compassion, good deeds, imperfections, Jesus, lessons, Matthew, mercy, mistakes, Pharisees, Pope Francis, sacrifice, sin, sinner, The Sophia Center for Spirituality
I remember the day, early in his papacy, that Pope Francis said, “I am a sinner” in public. The quote, as we say now, “went viral.” It’s rare to have a public figure admit during an interview or a widely attended speech that s/he has imperfections. We all know that none of us is perfect but admitting it to the world – especially using the word sin to describe our actions – is not a common practice. At first I was dismayed about his admission because I think that religious people tend to focus more on sin than on giftedness and good deeds. I grabbed onto Barbra Streisand’s line that “there are no mistakes, just lessons to be learned” and used it to talk about sin from that perspective. I still think we either overplay our imperfections sometimes or try to hide them by prevaricating (i.e. “skirting around the truth or delaying giving an answer, especially to avoid telling the whole truth”) but being able to follow the Pope’s example can be very freeing. If we are honest enough to offer our true selves to others we may find that we are accepted in spite of ourselves because nobody else is perfect either!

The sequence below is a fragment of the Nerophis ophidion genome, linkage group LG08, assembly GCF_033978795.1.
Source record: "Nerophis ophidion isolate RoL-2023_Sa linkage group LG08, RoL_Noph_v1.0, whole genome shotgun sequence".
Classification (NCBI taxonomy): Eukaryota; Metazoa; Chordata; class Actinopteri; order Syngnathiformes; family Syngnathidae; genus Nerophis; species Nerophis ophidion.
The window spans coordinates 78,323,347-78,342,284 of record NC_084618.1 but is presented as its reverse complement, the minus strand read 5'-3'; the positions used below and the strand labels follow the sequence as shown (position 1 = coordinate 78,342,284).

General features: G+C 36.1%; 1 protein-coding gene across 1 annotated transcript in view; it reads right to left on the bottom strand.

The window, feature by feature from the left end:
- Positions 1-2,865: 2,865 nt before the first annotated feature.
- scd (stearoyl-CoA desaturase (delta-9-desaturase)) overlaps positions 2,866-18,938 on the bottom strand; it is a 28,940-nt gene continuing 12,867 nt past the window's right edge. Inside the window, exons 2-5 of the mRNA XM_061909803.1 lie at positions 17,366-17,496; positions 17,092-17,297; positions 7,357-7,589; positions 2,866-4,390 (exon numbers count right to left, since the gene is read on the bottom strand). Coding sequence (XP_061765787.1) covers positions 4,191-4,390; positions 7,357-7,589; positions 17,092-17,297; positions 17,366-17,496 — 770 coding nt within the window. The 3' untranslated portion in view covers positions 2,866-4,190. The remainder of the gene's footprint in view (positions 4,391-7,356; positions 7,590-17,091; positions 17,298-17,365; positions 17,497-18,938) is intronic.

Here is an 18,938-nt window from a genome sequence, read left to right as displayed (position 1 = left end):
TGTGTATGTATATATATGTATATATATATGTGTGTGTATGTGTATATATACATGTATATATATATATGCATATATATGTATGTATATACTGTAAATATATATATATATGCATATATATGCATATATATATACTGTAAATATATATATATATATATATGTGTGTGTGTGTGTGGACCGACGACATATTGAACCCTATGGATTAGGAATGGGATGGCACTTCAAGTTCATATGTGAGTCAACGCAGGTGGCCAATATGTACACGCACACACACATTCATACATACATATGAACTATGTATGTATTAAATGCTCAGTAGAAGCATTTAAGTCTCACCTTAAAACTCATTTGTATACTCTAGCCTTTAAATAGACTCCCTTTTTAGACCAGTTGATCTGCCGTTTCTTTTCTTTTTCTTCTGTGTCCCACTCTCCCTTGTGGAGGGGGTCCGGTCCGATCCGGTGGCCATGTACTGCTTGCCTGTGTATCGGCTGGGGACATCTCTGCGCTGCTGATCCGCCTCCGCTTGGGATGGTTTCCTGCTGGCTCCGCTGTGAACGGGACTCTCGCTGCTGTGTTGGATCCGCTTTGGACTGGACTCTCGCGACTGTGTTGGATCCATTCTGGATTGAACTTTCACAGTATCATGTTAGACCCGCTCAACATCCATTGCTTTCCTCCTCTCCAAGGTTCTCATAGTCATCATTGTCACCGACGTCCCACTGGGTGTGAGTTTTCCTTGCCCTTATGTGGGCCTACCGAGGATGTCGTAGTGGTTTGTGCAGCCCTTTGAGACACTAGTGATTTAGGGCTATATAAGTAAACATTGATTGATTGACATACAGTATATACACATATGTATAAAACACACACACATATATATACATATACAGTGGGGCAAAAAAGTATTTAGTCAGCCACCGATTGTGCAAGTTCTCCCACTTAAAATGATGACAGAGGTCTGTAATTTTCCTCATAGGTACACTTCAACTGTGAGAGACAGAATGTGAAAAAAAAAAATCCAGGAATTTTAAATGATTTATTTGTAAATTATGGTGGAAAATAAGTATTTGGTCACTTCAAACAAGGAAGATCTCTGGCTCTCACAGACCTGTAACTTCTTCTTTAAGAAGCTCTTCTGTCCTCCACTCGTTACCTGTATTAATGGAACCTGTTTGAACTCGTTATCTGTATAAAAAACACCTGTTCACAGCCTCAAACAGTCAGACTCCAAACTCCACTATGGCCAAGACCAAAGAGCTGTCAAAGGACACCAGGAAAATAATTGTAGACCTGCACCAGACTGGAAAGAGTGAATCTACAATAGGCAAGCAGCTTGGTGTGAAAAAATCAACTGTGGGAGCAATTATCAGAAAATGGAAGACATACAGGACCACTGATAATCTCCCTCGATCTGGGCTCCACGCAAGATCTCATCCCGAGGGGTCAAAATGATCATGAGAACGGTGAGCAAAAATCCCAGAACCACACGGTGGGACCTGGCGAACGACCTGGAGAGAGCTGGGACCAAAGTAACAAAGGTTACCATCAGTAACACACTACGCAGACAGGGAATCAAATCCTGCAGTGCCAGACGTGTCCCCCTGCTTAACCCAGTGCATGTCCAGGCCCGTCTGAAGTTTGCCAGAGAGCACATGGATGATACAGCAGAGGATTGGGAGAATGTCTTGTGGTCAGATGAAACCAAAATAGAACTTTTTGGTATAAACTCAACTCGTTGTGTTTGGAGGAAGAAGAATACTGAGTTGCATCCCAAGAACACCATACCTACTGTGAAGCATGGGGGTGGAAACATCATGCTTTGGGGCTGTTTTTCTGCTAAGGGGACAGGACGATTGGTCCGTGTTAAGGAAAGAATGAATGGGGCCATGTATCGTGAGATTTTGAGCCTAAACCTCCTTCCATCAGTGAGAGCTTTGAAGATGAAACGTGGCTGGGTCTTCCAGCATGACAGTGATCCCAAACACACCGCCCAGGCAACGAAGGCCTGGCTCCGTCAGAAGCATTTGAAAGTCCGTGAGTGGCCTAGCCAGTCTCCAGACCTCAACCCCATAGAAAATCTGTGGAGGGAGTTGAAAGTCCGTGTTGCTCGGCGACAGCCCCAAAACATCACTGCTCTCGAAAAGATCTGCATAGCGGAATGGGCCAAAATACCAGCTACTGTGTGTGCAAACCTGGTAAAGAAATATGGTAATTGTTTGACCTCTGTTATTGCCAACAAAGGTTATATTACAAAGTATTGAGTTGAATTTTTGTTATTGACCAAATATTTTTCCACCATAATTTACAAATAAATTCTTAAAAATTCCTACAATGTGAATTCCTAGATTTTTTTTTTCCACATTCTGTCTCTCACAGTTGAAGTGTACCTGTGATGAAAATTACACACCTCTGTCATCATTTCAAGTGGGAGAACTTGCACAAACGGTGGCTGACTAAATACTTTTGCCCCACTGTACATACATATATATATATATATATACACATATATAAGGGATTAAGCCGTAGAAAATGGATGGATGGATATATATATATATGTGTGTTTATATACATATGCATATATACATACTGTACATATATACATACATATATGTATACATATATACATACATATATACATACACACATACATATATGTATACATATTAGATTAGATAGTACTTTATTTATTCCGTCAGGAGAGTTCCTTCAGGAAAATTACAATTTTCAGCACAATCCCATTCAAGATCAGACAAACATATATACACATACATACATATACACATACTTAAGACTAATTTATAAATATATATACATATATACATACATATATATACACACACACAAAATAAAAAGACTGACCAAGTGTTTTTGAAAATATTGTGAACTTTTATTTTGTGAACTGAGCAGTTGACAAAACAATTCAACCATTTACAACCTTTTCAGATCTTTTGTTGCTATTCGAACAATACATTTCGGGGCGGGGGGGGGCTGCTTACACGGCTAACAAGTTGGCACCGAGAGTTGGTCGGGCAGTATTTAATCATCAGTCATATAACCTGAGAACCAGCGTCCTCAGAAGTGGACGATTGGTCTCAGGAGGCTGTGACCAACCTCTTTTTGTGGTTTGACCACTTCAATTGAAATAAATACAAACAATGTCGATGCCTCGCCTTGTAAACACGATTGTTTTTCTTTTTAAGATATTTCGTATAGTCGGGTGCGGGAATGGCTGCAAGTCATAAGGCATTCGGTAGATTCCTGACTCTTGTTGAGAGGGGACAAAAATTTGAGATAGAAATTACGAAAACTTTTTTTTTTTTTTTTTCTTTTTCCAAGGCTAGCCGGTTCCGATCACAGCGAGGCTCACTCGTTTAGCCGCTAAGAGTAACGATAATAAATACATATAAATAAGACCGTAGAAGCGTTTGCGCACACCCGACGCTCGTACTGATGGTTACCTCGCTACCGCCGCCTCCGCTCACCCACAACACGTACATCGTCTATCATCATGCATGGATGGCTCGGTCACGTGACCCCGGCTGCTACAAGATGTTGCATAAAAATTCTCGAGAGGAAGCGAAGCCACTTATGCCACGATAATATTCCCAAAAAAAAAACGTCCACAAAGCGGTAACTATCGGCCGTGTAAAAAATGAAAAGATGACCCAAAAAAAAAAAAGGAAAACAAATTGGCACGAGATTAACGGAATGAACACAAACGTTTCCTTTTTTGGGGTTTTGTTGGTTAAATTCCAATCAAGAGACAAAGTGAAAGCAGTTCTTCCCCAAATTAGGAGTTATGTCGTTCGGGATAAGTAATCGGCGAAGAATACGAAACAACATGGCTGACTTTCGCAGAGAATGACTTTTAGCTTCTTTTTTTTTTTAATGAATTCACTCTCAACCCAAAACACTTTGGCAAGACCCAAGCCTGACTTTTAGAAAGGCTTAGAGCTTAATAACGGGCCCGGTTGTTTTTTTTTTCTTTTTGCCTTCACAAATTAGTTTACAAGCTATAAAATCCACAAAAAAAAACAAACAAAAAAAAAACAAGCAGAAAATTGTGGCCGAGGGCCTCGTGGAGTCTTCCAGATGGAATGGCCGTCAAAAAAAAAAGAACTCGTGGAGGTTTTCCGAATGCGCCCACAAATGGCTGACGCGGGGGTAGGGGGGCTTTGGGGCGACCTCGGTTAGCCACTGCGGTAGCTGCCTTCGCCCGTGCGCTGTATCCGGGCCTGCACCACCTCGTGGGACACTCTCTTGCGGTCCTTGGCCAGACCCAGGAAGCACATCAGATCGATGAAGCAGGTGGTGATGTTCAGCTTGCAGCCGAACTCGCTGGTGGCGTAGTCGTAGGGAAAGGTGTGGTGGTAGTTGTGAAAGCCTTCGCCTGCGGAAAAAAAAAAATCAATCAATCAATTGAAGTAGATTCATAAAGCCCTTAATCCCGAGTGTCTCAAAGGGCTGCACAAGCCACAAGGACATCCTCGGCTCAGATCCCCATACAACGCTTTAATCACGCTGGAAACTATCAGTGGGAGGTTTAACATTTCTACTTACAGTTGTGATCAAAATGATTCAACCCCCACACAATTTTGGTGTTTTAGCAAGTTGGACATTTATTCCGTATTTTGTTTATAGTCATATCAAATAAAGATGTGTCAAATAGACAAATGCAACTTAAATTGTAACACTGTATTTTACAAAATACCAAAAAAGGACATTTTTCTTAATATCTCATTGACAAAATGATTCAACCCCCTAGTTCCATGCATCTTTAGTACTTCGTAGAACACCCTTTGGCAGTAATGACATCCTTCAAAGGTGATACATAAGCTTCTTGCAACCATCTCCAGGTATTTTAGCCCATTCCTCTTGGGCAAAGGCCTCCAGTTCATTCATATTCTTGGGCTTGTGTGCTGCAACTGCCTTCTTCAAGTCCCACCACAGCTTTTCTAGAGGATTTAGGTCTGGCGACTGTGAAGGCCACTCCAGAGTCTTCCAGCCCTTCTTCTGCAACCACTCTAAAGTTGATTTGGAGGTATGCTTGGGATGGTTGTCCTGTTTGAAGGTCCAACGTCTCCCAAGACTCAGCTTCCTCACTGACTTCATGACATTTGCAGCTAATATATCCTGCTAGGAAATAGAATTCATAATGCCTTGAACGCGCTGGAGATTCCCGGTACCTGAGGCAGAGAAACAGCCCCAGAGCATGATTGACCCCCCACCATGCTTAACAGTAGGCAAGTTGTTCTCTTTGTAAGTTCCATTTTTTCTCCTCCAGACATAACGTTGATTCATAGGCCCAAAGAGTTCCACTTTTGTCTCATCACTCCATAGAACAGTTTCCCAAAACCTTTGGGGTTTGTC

In today’s gospel (MT 9:9-13) we meet St. Matthew, as Jesus approaches him and says, “Follow me.” At this, the Pharisees were indignant because tax collectors (Matthew’s job) were described in the same breath as “sinners.” They asked the disciples why Jesus was associating with such people. I always wish that Jesus hadn’t jumped in to answer that question; I would just like to know what his disciples would have said. But Jesus heard the question and said, “Those who are well do not need a physician, but the sick do. Go and learn the meaning of the words, I desire mercy, not sacrifice. I did not come to call the righteous but sinners.”
Pope Francis talks a lot about mercy, sometimes in the same sentence with the word “sinner.” In that way – as in so many more – he seems so close to doing what Jesus did, in being who Jesus was, to teach us all the compassionate reach of God to all of us. Ought we then do the same for one another? For ourselves?